I'm researching the impact of changing a site's SSL certificates to SHA-2 hash in order to avoid the "obsolete cryptography" from Chrome.

I found this page, which contains a table of OSs and browsers that are compatible with SHA-2 certificates:


The one i'm mostly concerned about is Windows XP pre-SP3.

Does anyone have a screen shot or the wording of the error that happens when a pre-SP3 XP system with, say, Chrome, Opera or IE, tries to access a https page in a site that has a SHA-2 cert?


glauber ribeiro

  • Firefox certificate handling is independent from the OS, so no worry about this browser. You might of course still stumble over an unsupported legacy version of Firefox on such unsupported legacy systems. – Steffen Ullrich May 18 '15 at 16:28
  • OK, removing Firefox from the question. – theglauber May 18 '15 at 16:58
  • Does anyone concerned about encryption and security even have a Windows XP (with or without SP3)? – Hagen von Eitzen May 18 '15 at 17:09
  • Exactly, I'm trying to locate an archived XP SP2 VM. – theglauber May 18 '15 at 17:11
  • As fast as the security situation for XP continues to degrade (RC4 finally bit the dust), I don't expect the few holdouts to be able to continue much longer – Machavity May 18 '15 at 17:15

You may still have some XP traffic, but pre-sp3 traffic should be quite minimal. In any case, here are screenshots of Chrome 1.0 and IE6 on Windows Server 2003 with SP2 without MS13-095 applied, which would add SHA-256 browser compatibility. The error on an XP SP2 machine should be identical.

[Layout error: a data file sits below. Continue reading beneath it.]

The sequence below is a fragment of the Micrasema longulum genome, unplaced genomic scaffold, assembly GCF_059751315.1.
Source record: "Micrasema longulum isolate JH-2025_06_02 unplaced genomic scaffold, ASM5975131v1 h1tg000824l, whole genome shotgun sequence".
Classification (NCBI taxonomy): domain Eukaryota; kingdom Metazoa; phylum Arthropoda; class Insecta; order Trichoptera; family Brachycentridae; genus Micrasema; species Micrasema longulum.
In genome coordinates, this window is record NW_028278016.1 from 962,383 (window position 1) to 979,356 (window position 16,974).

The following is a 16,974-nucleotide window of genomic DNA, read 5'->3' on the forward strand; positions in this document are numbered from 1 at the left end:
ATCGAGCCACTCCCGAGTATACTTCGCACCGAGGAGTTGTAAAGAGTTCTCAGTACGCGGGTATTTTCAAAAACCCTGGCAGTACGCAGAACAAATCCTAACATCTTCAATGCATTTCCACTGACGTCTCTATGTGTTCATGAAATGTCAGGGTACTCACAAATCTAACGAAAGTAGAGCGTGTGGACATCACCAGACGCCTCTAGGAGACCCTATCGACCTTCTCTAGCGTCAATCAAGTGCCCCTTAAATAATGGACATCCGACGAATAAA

Chrome 1.0 on Server 2k3 SP2:

enter image description here

IE 6 on Server 2k3 SP2:

enter image description here

As noted on the compatibility page, Chrome 1-37 rely on the OS for compatibility. Chrome 38+ will support SHA-2 on its own regardless of OS support.

You won't see a "certificate error" because it can't establish a secure connection in the first place.

  • Also to elaborate on the "obsolete cryptography" warning in Chrome. That is actually separate from your certificate. That has to do with the cipher suites that you have enabled on your server to handle the key exchange and message encryption/authentication. See here: security.stackexchange.com/questions/83831/… – Gregordinary May 18 '15 at 18:21

I don't have a screen shot but shortly after we switched to SHA-2 we had a customer call in complaining that she was getting an "Invalid Certificate" screen in IE8. I never got the impression that the error was anything different from trying to access any other invalid certificate. Here's what the generic message looks like


  • 1
    As an addendum, in nearly 2 years since that has been the only complaint we've ever gotten. Since Jan 1, XP represents just over 3% of our traffic – Machavity May 18 '15 at 17:12

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